Journal of the Royal Asiatic Society of Great Britain & Ireland, Volume 11

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Cambridge University Press for the Royal Asiatic Society, 1849 - Oriental literature
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With appendices.
 

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Page 11 - THE PRESIDENT OF THE BOARD OF COMMISSIONERS FOR THE AFFAIRS OF INDIA. THE CHAIRMAN OF THE COURT OF DIRECTORS OF THE HON. THE EAST INDIA COMPANY. Council. THE RIGHT HON. THE EARL OF AUCKLAND, GCB, President.
Page 30 - The Wesleyan Missionary Society. The Asiatic Society of Bengal. The Bombay Branch of the Royal Asiatic Society. The President and Fellows of Magdalen College, Oxford. The Library of Exeter College, Oxford. The Provost of Trinity College, Dublin. The Royal Irish Academy.
Page 29 - His Majesty the King of Italy, His Majesty the King of the Netherlands, His Majesty the King of Portugal and the Algarves...
Page ix - IN THE CHAIR. THE following Report of the Council was read by the HONORARY SECRETARY...
Page 59 - Greek av in av-6i, au-ro's, &c., and also the Sclavonic ovo. ,. 3 Bopp observes in his Comp. Gr. s. 231, (Eng. Edit. p. 245,) that "Neuters have in Zend, as in the kindred European languages, a short a for their termibut, in preference to supposing the sibilant to be elided as the first member of a compound...
Page xvii - The APOSTOLIC CONSTITUTIONS ; or, Canons of the Apostles, in Coptic ; with an English Translation by Dr.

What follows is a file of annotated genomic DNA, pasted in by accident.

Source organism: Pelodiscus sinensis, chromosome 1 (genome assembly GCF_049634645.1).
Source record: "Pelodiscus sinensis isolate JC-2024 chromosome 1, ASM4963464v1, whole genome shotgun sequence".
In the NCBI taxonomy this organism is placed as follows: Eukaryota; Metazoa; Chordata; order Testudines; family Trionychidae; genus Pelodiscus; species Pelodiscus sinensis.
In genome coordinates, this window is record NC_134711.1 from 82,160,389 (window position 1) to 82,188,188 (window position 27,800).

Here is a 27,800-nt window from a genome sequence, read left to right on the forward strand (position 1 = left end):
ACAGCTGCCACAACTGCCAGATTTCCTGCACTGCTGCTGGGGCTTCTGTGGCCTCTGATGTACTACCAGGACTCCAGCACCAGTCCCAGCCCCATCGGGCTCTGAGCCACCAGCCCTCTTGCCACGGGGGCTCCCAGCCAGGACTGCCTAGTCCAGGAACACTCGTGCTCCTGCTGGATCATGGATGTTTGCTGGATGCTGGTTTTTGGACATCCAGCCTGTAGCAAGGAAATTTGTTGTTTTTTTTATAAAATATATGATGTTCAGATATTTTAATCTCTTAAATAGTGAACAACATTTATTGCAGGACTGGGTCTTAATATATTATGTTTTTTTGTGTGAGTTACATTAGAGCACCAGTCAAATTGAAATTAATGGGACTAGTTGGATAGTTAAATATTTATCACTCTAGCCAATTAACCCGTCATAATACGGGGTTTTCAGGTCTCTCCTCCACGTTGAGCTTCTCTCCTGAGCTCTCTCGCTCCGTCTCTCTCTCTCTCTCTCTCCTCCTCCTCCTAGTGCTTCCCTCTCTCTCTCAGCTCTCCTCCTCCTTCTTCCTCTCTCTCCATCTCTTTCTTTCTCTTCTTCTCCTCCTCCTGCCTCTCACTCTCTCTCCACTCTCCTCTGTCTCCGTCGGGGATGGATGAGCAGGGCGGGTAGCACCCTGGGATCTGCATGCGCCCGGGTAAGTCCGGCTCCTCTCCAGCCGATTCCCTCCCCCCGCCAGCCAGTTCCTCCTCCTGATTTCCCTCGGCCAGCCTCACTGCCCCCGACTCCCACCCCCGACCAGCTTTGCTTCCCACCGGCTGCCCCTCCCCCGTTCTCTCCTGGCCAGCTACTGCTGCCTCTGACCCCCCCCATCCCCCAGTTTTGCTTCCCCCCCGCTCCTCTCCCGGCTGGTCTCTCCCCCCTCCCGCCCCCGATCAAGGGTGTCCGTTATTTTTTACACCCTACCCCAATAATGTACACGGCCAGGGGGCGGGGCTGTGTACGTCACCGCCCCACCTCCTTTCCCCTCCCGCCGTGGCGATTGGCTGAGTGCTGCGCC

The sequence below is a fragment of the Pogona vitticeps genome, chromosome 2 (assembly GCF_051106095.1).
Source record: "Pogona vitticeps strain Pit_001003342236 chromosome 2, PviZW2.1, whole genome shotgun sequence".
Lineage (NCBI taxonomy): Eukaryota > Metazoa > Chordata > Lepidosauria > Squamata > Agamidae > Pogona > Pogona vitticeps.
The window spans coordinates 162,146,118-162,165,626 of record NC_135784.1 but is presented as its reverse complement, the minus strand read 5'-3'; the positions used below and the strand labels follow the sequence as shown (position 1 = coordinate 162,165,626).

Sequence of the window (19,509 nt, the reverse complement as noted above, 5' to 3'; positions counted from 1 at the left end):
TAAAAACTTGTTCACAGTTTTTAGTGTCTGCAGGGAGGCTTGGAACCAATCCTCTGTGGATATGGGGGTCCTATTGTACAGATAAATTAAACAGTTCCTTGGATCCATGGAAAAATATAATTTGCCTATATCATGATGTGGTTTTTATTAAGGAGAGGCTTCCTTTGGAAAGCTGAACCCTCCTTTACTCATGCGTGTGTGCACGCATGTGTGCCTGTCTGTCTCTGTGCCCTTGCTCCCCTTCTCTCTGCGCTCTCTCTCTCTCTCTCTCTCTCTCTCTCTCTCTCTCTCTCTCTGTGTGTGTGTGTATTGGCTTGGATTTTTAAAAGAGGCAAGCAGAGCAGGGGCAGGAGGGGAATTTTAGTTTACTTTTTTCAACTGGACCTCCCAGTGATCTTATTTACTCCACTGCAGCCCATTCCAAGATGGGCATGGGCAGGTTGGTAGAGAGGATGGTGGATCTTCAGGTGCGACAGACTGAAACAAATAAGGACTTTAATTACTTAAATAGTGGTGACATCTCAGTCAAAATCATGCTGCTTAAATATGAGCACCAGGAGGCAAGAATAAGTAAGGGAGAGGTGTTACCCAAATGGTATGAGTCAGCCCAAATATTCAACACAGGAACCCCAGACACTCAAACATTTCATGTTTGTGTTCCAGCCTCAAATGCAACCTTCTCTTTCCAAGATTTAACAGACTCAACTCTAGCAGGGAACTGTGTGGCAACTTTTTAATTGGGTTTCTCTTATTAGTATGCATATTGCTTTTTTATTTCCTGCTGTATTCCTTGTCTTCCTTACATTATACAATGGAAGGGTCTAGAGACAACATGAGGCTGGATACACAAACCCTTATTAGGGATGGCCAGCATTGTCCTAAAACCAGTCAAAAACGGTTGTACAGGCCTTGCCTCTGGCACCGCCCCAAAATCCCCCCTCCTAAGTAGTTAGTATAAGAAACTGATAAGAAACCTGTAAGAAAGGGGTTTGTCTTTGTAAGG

Page 176 - ... have a termination, it is not that of the usual nominative, but they appear as neuters in the mere objective or accusative garb." I suspect, however, this so-called neuter termination to be absolutely identical with the prefixed Semitic article. the Sanskrit, Cuneiform, and Zend, (compare...
Page xii - To this happy system," said he, " now, I may venture to say, deeply cherished in the affections of the people, and revered as much as any of their oldest and dearest institutions, I do confidently ascribe this pleasing alteration ; and it may be boldly asserted that, while it continues to be administered with firmness and integrity, the British Government will hold an interest in the hearts of its Cingalese subjects, which the Portuguese and Dutch possessors of the island were never able to establish.
Page 183 - I come to consider the substantive stdnam. It only remains therefore to add, that as the verbal formations in aniya are used in almost every instance in the 1 Bopp (Comp. Gr., Eng. Ed., vo1. I., p. Ill,) assumes that the Sans, tishthdmi is a degradation of a primitive tasthdmi, and he explains the substitution of i for a, " on the ground that the reduplicative syllable, which is seeking generally for relief from weight, and therefore converting long into short vowels, may not mix up the heaviest...

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